Living and working in India for six months did a lot for me. I learned to appreciate the things that seems so common, like access to electricity and clean water. I met the most amazing and inspiring people, and was overwhelmed by the Indian hospitality and generosity. India also turned me into this crazy stealing-toilet-paper-from-hotels-woman, so I would not have to blow my nose again with a newspaper in a country where tissues are scarce. It often pushed me to my limits, with a hole in the ground as a toilet, or people looking over the walls when you already have limited private space. India drove me nuts sometimes, but mostly gave me memories that will last a lifetime.
I was part of the team that started up the new centre in Rangmahal. Since the villagers had not seen any foreigners in sixty years, I often felt like I was living in a zoo. More often than not at least twenty people would watch me eat, dance, even work. But as they got more used to us, this curiosity turned into a genuine interest in us as persons. Over time, people addressed me as sister or daughter instead of foreigner. Even though the communication was like those of cavemen, I could feel I was building strong relationships with people in the community.
Slowly we started setting up projects. I saw the girls growing more confident and developing their personalities. Also they learned to appreciate each other more, and even new friendships developed amongst them. This was a beautiful thing to experience. We were also able to spread more awareness about topics like menstruation, stereotypes and domestic violence via workshops at the school. Topics that were taboos at first, now became subjects that were openly discussed amongst the students.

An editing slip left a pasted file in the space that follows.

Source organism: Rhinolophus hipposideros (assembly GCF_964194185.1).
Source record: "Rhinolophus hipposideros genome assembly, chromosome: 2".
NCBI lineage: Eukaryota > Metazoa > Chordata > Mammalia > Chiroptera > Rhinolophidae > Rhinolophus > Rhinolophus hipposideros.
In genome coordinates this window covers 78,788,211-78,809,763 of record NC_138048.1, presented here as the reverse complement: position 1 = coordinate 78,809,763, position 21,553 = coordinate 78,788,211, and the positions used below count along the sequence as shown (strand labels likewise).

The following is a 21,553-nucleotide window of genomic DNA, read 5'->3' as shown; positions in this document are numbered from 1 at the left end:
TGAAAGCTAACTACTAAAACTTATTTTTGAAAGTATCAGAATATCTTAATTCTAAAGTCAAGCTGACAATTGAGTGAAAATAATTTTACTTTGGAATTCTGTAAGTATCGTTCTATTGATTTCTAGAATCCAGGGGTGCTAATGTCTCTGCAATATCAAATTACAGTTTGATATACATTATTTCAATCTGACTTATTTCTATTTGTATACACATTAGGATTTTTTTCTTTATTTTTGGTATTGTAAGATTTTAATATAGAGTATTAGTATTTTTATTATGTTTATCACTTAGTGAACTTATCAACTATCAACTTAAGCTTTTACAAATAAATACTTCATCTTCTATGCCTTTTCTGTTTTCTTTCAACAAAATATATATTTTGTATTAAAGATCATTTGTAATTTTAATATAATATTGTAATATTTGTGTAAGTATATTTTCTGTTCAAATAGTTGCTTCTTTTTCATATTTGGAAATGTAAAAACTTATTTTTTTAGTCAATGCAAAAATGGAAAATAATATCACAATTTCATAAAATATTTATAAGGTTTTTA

Despite these amazing experiences, there are also still some things I question about the organization. The organization is very dynamic, with interns coming and going every few months. For me it is hard to understand how a organization as dynamic as this one can create a sustainable change. I think the organization would be more effective with a solid team of employees, supported by a team of interns that bring new innovative ideas. Furthermore, I believe it would benefit the organization to have more Hindi speakers. The language barrier makes it often hard to give your projects a push, and you have to work around this. However, this is not possible for everything, which leaves you being stuck at a certain level.
Working for EduCARE was a great personal experience. I feel that in this half year, I gained five years of life experience. I got the opportunity to develop deep relationships with Indian families and experience the diversity of India by travelling to different districts. I definitely fell in love with this amazing, complex country and will have to kick off from all the chai.
Lovely India, thank you for everything!
Iris Workum - The NetherlandsWomen's Empowerment Project Manager and Coordinatorin RangMahal